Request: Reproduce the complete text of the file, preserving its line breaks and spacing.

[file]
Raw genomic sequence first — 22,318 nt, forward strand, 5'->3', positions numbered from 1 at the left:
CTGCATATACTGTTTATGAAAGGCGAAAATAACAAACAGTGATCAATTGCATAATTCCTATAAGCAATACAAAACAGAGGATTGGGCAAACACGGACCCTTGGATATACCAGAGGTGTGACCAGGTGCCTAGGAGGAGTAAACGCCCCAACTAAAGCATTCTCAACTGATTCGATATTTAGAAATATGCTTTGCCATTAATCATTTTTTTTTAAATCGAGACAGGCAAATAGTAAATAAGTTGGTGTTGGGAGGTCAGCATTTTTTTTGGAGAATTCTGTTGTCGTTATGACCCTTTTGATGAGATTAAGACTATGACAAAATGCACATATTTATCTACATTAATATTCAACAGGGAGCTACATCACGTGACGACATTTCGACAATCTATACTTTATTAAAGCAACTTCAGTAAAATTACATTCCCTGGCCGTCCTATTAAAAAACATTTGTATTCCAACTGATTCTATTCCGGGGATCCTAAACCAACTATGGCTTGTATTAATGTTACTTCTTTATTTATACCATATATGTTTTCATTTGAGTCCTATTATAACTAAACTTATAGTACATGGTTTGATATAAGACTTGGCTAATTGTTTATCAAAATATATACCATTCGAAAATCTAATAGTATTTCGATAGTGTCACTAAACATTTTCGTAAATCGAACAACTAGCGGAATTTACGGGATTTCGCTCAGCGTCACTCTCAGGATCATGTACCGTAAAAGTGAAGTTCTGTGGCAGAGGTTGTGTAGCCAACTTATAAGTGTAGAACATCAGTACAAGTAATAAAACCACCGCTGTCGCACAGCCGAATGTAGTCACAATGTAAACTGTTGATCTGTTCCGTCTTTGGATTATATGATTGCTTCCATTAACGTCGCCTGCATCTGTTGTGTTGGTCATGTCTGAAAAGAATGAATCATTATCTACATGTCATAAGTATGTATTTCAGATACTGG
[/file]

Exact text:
Raw genomic sequence first — 22,318 nt, forward strand, 5'->3', positions numbered from 1 at the left:
CTGCATATACTGTTTATGAAAGGCGAAAATAACAAACAGTGATCAATTGCATAATTCCTATAAGCAATACAAAACAGAGGATTGGGCAAACACGGACCCTTGGATATACCAGAGGTGTGACCAGGTGCCTAGGAGGAGTAAACGCCCCAACTAAAGCATTCTCAACTGATTCGATATTTAGAAATATGCTTTGCCATTAATCATTTTTTTTTAAATCGAGACAGGCAAATAGTAAATAAGTTGGTGTTGGGAGGTCAGCATTTTTTTTGGAGAATTCTGTTGTCGTTATGACCCTTTTGATGAGATTAAGACTATGACAAAATGCACATATTTATCTACATTAATATTCAACAGGGAGCTACATCACGTGACGACATTTCGACAATCTATACTTTATTAAAGCAACTTCAGTAAAATTACATTCCCTGGCCGTCCTATTAAAAAACATTTGTATTCCAACTGATTCTATTCCGGGGATCCTAAACCAACTATGGCTTGTATTAATGTTACTTCTTTATTTATACCATATATGTTTTCATTTGAGTCCTATTATAACTAAACTTATAGTACATGGTTTGATATAAGACTTGGCTAATTGTTTATCAAAATATATACCATTCGAAAATCTAATAGTATTTCGATAGTGTCACTAAACATTTTCGTAAATCGAACAACTAGCGGAATTTACGGGATTTCGCTCAGCGTCACTCTCAGGATCATGTACCGTAAAAGTGAAGTTCTGTGGCAGAGGTTGTGTAGCCAACTTATAAGTGTAGAACATCAGTACAAGTAATAAAACCACCGCTGTCGCACAGCCGAATGTAGTCACAATGTAAACTGTTGATCTGTTCCGTCTTTGGATTATATGATTGCTTCCATTAACGTCGCCTGCATCTGTTGTGTTGGTCATGTCTGAAAAGAATGAATCATTATCTACATGTCATAAGTATGTATTTCAGATACTGG